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Old May 17th, 2007, 12:12 PM   #1
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mtvU's The Ronnie Day Project

Hey everyone,

Haven't posted in a while. I wanted to share with you a project I've been working on for the past couple months. It's called the Ronnie Day Project and it's an episodic music video series I directed for Epic Records and mtvU. We took six songs from Ronnie's album and created a six-episode music video series.

The project aired on mtvU each week for the past six weeks and is available at mtvu.com.

I haven't posted until now because I wanted to make sure you guys could see the whole project from start to finish. You can check it out now at:

http://www.mtvu.com/music/ronnie_day

Unfortunately, you have to have a PC or Windows (on a mac) to watch the project. I'm working on getting quicktimes up on my website but you guys know how labels are. So, my apologies to Mac only users (I'm one myself so I know how you feel). And please mind the compression on the site, it's not the best.

A little information on the project:

We shot all these projects on the HVX-200 in 720p, which was my first time using this camera. We used a Red Rock Micro adapter with Nikon still lenses. Everything was posted in Final Cut Pro with final color correction being done in FCP as well. (Just missed out on using Color, which my colorist is saddended by.)

We shot all six videos at one time over a 5 day stretch in Orange, CA.

A heads up for those watching...these are not really intended to be stand-alone videos, but rather a narrative series set to music. So, there's not a heavy emphasis on the artist performance with tons of angles and so forth. He's really meant to serve as our narrator. These can't be totally viewed as music videos only. Just wanted to put that out there.

Anyway, hope you guys enjoy the videos. I'd be happy to answer any questions have. On the website there is also behind the scenes photos and video, as well as a production blog for each episode.

And for any students out there, mtvU is holding a contest to make the 7th video for the series. You can get more information on the site.

~Josh
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Old May 24th, 2007, 07:33 AM   #2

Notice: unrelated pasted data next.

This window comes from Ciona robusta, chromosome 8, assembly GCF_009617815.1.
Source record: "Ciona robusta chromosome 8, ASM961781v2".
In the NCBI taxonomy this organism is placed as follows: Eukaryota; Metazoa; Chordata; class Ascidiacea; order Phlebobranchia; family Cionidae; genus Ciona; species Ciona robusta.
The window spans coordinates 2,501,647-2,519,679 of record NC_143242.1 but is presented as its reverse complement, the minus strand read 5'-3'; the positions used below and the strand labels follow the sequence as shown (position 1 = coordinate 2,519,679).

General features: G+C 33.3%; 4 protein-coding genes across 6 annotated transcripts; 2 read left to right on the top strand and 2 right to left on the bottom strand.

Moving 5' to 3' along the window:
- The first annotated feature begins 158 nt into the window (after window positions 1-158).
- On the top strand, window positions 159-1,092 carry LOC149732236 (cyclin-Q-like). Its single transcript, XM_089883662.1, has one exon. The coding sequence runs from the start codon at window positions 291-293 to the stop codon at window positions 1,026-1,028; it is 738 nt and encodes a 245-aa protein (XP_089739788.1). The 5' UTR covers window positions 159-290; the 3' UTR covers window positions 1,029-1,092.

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Are you guys having trouble watching the clips? Or just waiting until Quicktimes are available?

Anybody...?
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Old May 25th, 2007, 06:27 AM   #3
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Hi Josh!

I just watched episode #1 - romatic, emotional, erotic, beautiful pictures, nice little story - just perfect! The only thing I don't like too much is the music. ;-)

Keep on with the good work!

Regards, Oliver
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Old May 25th, 2007, 03:21 PM   #4
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Well, that's fine since it's the only part I didn't create. He he. Glad you liked it.
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Old May 27th, 2007, 10:45 PM   #5
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Really liked the videos Josh
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Old May 28th, 2007, 09:41 AM   #6
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It doesn't like Firefox. Maybe that's why you had a sluggish response at first. I'm guessing the tech-oriented people on this forum might have a high Firefox usage ratio compared to the overall internet community.
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Old May 28th, 2007, 10:08 AM   #7
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That's right. I totally forgot about the firefox thing. You have to use IE. Sorry about that folks.
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Old June 2nd, 2007, 02:22 AM   #8
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The Ronnie Day Project can now be viewed on YouTube. Click below for Episode links.

Episode 1:
http://www.youtube.com/watch?v=XZuOmaoUADg

Episode 2:
http://www.youtube.com/watch?v=PN4KxKJwFJQ

Episode 3:
http://www.youtube.com/watch?v=swAdcr7lWys

Episode 4:
http://www.youtube.com/watch?v=PV5y9-YwV4E

Episode 5:
http://www.youtube.com/watch?v=JKB__v98kPI